We moved on, teleporting to the healing spring, which would allow us to return to Dechi country when Ylva was rejuvenated. The pools were as we’d left them, clear and pristine, surrounded by greenery that was simply unnatural to find after winter had set in as it had. I knelt down and took a sip of the spring's warm waters. The sick feeling in my stomach left, and I felt strangely guilty for it. After we had both drunk, Ylva asked to see the cracked canteen.
“I have an idea,” she said.
“By all means.”
Carrying it with her, she walked a little ways off to a tree with broad, verdant leaves. She then proceeded to take off her pack, and I saw that she’d stored her old, tattered dress in there. She took a strip from it, and I watched as she tied the strip to keep a couple of leaves wrapped around the canteen to seal the hole. I was certainly impressed with her resourcefulness. I had thought it before, and I thought it again: this woman was full of surprises.
She shook the vessel to test her patch job. “Well it’s not perfect, but it ought to keep at least some water in for a couple of days at a time.” She looked over at me and I nodded in approval.
“Thanks.” I had taken my soaked-through boots off to warm my chilled feet in the heated water. My paws were rarely bothered by the cold. And my paws didn’t look so strange. I thought Ylva saw me wiggling my toes in disapproval as she sat next to me, slipping off her own boots and dipping her feet in next to mine.
“Do you think they look strange? Feet in this form?” she asked.
“Well, different… alright, yes. Strange.”
She smiled at my response. At first I thought she was making fun of me, but then I thought I saw something else in her eyes. I looked away.
“I don’t blame you at all. I actually think you’re getting on quite well, considering.” She paused before continuing. “I’m sorry I was so harsh with you when we first met. I was just upset, I suppose, and I was taking it out on you. Your presumably human side, especially.”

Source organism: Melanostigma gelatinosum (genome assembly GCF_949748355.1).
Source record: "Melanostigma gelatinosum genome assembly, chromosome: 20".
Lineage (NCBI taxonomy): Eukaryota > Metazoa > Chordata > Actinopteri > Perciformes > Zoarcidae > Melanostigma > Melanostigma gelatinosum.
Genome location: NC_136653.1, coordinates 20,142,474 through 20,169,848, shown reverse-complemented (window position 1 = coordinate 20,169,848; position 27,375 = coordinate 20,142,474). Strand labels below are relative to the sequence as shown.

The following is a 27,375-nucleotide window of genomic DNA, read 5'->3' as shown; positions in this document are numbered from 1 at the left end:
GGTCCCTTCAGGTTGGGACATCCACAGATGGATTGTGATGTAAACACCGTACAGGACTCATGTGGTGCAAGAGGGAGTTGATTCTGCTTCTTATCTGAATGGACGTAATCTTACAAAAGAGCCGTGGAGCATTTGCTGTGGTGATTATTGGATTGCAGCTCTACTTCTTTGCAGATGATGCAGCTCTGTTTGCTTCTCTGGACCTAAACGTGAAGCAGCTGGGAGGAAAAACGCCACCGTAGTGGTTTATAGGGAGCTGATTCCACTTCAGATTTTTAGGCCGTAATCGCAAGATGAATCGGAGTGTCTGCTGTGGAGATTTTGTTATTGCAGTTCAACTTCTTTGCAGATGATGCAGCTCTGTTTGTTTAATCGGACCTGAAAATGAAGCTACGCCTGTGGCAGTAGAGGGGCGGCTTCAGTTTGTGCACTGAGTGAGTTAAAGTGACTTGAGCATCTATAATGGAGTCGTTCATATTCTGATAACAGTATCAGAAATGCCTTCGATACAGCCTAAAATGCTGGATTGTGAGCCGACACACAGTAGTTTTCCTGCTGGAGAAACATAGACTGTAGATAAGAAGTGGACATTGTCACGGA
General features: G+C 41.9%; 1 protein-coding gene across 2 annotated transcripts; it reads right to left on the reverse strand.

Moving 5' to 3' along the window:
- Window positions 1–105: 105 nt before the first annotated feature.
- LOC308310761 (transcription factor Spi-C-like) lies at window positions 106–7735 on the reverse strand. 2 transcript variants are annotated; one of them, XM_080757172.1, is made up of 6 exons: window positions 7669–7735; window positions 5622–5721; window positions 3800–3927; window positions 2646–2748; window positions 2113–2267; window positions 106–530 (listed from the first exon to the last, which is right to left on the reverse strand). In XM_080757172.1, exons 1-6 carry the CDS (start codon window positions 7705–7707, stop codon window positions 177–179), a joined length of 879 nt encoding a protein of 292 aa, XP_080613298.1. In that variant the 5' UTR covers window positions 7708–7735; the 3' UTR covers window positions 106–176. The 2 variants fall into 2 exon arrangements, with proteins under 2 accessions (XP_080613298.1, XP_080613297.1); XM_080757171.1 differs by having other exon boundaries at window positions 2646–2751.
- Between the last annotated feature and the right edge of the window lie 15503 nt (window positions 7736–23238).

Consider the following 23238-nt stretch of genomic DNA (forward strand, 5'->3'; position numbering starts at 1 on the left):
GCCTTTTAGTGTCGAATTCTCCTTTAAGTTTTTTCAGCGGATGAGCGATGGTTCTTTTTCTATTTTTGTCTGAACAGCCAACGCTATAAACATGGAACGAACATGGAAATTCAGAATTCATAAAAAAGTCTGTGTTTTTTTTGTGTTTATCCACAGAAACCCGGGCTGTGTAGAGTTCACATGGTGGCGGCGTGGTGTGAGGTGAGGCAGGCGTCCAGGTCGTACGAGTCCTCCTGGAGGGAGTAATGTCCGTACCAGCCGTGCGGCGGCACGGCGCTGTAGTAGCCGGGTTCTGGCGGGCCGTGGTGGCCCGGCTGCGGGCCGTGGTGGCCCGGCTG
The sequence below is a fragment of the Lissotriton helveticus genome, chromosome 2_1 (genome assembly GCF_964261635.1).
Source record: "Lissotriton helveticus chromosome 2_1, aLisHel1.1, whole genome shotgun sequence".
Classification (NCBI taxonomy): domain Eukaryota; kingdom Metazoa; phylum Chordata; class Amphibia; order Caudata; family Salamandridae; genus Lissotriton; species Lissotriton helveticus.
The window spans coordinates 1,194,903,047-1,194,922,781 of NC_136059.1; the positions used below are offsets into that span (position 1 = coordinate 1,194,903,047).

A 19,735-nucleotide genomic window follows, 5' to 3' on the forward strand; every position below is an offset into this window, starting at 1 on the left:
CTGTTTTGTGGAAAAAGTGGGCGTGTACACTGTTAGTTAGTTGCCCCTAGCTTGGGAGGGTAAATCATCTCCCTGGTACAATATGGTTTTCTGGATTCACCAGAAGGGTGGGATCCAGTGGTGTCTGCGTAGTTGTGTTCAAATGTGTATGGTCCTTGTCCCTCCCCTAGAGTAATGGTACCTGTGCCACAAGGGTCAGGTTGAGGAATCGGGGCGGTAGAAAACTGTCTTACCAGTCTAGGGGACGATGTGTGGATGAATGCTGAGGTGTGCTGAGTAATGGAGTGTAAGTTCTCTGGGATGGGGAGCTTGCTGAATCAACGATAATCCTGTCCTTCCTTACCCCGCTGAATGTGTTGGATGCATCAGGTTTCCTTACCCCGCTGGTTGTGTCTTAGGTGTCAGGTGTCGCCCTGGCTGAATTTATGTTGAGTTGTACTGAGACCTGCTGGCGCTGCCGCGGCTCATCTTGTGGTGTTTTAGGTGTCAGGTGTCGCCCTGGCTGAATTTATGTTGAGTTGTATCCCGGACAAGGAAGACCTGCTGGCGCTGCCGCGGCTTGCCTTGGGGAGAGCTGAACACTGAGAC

“Well, there’s no excuse for how I acted. I’ve begun to sympathize with your point of view, about there being good and bad people of all races. So I’ve resolved to change the way I treat others. Even so, I think I’ll always be a bit pushy,” she smiled.
I grinned, looking back down at our feet, marvelling at how much daintier hers were. I refocused my thoughts. “So, I guess we’d better get back to our search,” I said, rising and putting my boots back on.
“Actually, if you’re feeling up to it, I was thinking that this might be a great place to do some of that mage training you said you wanted.”
“Teleportation? Absolutely! I can use it to look for Oli. After I’ve helped you, of course.”
“Actually, there are other skills you need to learn first. We’ll work you up to teleportation, but you have to crawl before you can walk. And the first step is blast hitting, otherwise known as blast striking.”
I took a heavy, frustrated breath. “Alright. What the hell is blast hitting?”
“This.” She stepped confidently up to a large stone bordering the spring and quickly turned to her side to perform a high kick, something her dress would barely allow. To my disbelief, she had blown a dent the diameter of a small bush and the depth of a bucket into its face. Chips of rubble had crumbled to the ground, some of which had practically been reduced to dust. There wasn’t so much as a scuff mark on her boot as she looked back at me, flashing her teeth in glee at my expression. “It of course takes a lot of time and effort to do this much damage with a single blow, but I’ll endeavor to teach you. Here at the beginning, it will hurt. Hence the proximity to the healing spring.”
I felt a thrill of excitement rise up in my chest. “Alright, let’s do this!” I jogged up to the same stone, finding a spot on its face where it was yet to take damage. “What do I do?”
Ylva seemed amused by my willingness. “Start with a punch; I’ve seen your success with those. And I wasn’t going to start you on the rock… but if you insist. For starters, just focus on the rock’s surface. Seek out a potential weak spot. Picture your arm going straight through it, and don’t hold back. Remember, magic flows through your veins. Don’t fight it, and it’ll come naturally. Well,” she cocked her head slightly, “at least for fullbloods.”
I focused, found an area where the rock looked easy to crack, and sent my fist forward… with slight hesitation. After I landed a hit, my hand recoiled with a speed I didn’t know I had. I brought my hand out again to look at it, and some of my fingers were at impossible angles; I was horrified. Ylva brought the canteen to my lips just as they were opening to let out a shriek. I choked a little on the water at first, but it was a mere moment before my joints snapped back into place and the pain dwindled away.
“Alright, maybe starting on the rock wasn’t such a good idea,” I gasped. “But I don’t want to beat up these trees, either. What else is there? The ground, perhaps?”
Ylva nodded, satisfied. “Well, you could strike the water. Would that be more to your liking?”
My muscles relaxed in gratitude. “Yes, please.”